Four Ways to Work Toward a Waste-Free Kitchen

I hope this title accurately portrays the in-progressness of this mission. Every day I cook I try to get better at having ingenuity and reducing wasteful practices. I am not perfect but I am sure as hell trying.

Tip #1:  Compost

This is a surprisingly easy and inexpensive way to make use of all of the bits and pieces that get left behind while cooking. I love to shop often and get fresh fruits and veggies so this tip helped me cut my waste by a ton!

The great thing about this particular tip is most probably have the materials to makeshift a bin that works just as well as one that can be purchased. A bin can be made out of an old trash can, planks of wood, hay bales, a plastic tub, or really anything that can hold old food stuff. This site does a great job of showing the variety and ease with which one can craft a compost bin. Here’s ours:IMG_1391

See what I mean about it being easy to figure out a way to compost. We picked up this can at Ace Hardware Store for less than 20$. To make it even easier on ourselves we started using an old container that was meant to hold ice for swanky cocktail parties, and just put our scraps in until it’s full then transfer them to the large bin. Heck, my mom just built a trench right along the back of her garden and throws food in and tops it with dirt.

Your garden will thank you for the nutrients! Just remember not to add any dairy, meat, or citrus as it disrupts the balance of healthy happy bacteria.

Tip #2: Reusable produce bags

IMG_1389These are a relatively new addition to my kitchen and so far they have worked out fabulously. I love to shop in the bulk isle and bring home lots of grains and beans, but I always feel guilty when I use one or even two plastic bags to hold my stuff. I try to just go without a bag in the produce section and inevitably leave a slug trail of vegetable water behind me for the rest of my shopping trip. I purchased one large bag for veggies and such, and two smaller bags which were weaved tighter to use in the bulk section. The larger bag was about 3$ and the two smaller ones were about 5$ a piece. I would say that that’s a fabulous price for the elimination of unnecessary plastic bags.

Buying in bulk has a huge impact on the environment. Packaged foods are often a sealed plastic bag inside of a cardboard bag. These are huge culprits in the realm of environmental unfriendliness. Organic Authority quotes a study by Portland State University’s Food Industry Leadership Center which states that, “if Americans purchased all their almonds in bulk for one year, 72 million pounds of waste would be saved from a landfill.” What a difference a simple habit can make! Also, several studies into the benefits of buying in bulk have shown that products are more affordable (sometimes by as much as 80% cheaper) and stores that have bulk isles are able to receive goods more cheaply and pass on savings.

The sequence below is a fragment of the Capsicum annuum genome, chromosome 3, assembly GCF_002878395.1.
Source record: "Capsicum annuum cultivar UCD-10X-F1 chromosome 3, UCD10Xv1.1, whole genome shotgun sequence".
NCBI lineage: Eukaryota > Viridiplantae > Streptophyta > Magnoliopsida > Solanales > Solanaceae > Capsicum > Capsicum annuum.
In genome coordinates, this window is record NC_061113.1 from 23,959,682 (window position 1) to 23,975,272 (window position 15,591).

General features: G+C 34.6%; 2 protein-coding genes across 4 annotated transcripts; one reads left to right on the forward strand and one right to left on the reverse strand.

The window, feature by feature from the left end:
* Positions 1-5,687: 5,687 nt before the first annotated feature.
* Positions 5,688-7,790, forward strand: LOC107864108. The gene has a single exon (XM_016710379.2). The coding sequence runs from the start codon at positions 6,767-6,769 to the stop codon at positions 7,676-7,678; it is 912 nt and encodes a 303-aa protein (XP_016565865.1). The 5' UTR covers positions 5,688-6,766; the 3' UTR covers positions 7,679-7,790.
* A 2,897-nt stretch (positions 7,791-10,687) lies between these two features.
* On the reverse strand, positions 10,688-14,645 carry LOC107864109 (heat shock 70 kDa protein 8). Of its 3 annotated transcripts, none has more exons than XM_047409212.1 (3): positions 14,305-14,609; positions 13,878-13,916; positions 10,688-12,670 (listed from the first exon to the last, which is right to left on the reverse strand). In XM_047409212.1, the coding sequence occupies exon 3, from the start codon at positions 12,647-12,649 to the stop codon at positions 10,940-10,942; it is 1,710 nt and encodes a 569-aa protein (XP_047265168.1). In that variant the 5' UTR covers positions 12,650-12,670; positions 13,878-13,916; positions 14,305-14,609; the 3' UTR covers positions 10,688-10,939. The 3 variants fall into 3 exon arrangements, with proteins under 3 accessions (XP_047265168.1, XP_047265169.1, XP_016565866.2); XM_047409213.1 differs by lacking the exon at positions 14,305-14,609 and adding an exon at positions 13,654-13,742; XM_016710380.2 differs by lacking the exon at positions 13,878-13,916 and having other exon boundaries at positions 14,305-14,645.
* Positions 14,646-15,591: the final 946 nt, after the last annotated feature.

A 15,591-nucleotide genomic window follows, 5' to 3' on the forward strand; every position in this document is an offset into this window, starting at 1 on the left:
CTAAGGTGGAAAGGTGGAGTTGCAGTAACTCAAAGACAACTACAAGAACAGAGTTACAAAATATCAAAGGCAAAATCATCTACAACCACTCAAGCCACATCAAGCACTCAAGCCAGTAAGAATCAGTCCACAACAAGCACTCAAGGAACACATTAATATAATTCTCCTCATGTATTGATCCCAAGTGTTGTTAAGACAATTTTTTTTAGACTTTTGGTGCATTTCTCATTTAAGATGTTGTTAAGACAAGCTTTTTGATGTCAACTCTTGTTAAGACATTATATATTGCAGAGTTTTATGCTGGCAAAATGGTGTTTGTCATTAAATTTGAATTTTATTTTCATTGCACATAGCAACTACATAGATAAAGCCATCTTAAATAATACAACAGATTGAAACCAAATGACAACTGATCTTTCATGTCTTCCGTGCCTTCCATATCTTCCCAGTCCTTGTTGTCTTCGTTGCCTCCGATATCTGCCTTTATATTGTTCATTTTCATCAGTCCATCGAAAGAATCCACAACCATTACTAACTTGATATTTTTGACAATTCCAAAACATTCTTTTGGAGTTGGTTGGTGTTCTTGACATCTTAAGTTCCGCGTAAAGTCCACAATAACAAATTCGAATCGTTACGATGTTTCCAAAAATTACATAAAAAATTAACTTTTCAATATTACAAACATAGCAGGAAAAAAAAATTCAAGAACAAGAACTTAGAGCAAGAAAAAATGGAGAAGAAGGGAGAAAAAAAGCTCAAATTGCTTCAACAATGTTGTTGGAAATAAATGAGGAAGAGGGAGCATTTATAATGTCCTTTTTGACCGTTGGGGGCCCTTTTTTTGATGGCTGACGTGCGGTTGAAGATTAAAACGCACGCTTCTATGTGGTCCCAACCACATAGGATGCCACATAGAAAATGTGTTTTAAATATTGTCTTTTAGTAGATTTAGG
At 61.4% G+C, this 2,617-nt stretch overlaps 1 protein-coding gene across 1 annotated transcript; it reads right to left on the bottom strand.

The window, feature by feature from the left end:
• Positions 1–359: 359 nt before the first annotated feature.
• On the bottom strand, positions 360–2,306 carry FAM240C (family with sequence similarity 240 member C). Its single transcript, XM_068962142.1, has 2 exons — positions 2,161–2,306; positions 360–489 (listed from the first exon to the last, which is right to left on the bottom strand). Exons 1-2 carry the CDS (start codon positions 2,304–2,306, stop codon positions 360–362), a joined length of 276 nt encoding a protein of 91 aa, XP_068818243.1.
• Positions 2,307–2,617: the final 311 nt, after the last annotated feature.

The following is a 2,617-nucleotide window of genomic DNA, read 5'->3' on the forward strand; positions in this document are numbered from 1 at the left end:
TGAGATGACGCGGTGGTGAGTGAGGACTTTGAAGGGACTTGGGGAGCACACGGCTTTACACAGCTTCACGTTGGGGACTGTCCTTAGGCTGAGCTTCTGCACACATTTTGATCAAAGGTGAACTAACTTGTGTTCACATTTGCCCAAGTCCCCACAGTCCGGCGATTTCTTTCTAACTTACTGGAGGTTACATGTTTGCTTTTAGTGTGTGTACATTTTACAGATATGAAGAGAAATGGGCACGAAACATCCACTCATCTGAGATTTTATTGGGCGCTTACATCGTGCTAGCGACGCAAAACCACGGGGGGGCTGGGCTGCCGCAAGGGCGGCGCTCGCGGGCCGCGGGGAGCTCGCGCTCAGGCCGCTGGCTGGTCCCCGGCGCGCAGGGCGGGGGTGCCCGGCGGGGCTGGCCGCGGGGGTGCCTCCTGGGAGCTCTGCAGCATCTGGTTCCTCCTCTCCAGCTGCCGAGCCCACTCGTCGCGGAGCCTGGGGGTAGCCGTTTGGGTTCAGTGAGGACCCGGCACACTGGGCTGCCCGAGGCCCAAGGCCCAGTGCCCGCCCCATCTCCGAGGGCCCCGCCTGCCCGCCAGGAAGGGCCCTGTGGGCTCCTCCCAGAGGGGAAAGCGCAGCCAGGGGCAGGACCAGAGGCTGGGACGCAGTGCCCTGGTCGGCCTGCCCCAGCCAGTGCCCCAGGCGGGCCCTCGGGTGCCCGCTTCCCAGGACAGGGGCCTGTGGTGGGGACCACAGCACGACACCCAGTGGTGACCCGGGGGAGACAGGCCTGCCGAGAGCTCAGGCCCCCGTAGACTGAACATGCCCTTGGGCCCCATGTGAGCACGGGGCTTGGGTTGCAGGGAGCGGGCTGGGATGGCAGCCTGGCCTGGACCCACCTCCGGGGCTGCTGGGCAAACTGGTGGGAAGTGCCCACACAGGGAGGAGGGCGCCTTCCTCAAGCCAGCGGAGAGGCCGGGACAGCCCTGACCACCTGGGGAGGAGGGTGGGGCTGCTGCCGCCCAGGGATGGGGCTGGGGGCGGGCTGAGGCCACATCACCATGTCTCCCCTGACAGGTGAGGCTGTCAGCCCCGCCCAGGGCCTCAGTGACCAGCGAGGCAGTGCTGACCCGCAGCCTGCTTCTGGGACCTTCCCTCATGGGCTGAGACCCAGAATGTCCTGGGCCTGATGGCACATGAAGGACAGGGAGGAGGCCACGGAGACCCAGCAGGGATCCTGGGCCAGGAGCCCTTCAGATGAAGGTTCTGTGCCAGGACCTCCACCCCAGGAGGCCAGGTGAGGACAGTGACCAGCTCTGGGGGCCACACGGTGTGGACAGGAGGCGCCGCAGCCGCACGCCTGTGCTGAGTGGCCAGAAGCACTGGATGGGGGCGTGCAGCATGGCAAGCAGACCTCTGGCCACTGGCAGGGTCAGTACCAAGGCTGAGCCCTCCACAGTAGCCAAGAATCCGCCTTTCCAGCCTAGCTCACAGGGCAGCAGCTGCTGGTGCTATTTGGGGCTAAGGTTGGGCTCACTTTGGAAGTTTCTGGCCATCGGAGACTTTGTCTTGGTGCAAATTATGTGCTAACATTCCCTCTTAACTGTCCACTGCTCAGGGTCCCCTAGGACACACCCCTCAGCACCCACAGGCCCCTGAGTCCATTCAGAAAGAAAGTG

Tip #3 Foodgenuity

I felt very inspired by the book, “An Everlasting Meal, Cooking with Economy and Grace,” by Tamar Adler. After being given this book as a gift I spent every spare moment diving deep into the simple yet brilliant recipes and the stories that accompany each lesson learned about the absolute sanctity of food. The title holds two meanings. First, it points to the way we must view food. A cheese rind becomes the base of a soup– a bunch of carrot leaves become a pesto. Secondly, and much later learned, it points to the way a meal can carry and drift into new days and fresh dishes.

Often, I buy a small chicken and bake it using a simple method posted here. I make soup or eat the chicken over rice with carrots. Then I make stock out of the carcass and cook everything in the nutritious liquid. It’s inexpensive and can provide several healthy meals with very little prep. I started looking more closely at what I was using and what I was wasting that can be a perfectly good meal. In some asian countries, they often only eat the bottom of the broccoli heads, while here we only eat the tops. I decided I would look more closely at these things and incorporate a more romantic view of veggies into my daily life.

A pan of roasted broccoli stems and carrots took about 20 minutes from start to finish, and I felt full and satisfied off of what might have ended up trash. Simply peel the broccoli stems and chop into rounds, and cut the carrots to a similar size. Lay out on a pan and coat with olive oil, ginger powder, salt and pepper, and bake until golden brown. I saved the carrot leaves to make pesto this afternoon with the addition of some nuts and salt and pepper.

Tip #4 Grow it yourself

This is definitely the most ambitious of the habits I am trying to undertake. My husband has a green thumb, so together we are attempting to take one step closer to being self-sufficient and environmentally conscious. I began by paying attention to my grocery shopping habits. If I never buy corn, for example, I wont attempt to grow it. But alas, I eat it all, so I turned to this fabulous garden planner from Mother Earth News. This site allows the user to essentially map out their dream garden, and be supplied with grow times, dates to begin seeds, and the particular needs of each plant for optimal growth.

I will keep everyone updated on the process of sprouting seed indoors under grown lights, and transferring them outdoors. Our project will require quite a bit of work as we just moved into our new home and the yard is not necessarily set up for large crops of veggies. My husband also is hoping to grow some medicinal herbs so we can make our own tinctures. We hope that this will reduce any waste from buying herbs and vegetables from the store, and one huge benefit is that we know exactly what went into the food we are eating. No mystery labels or strange ingredient lists for us, please!

 

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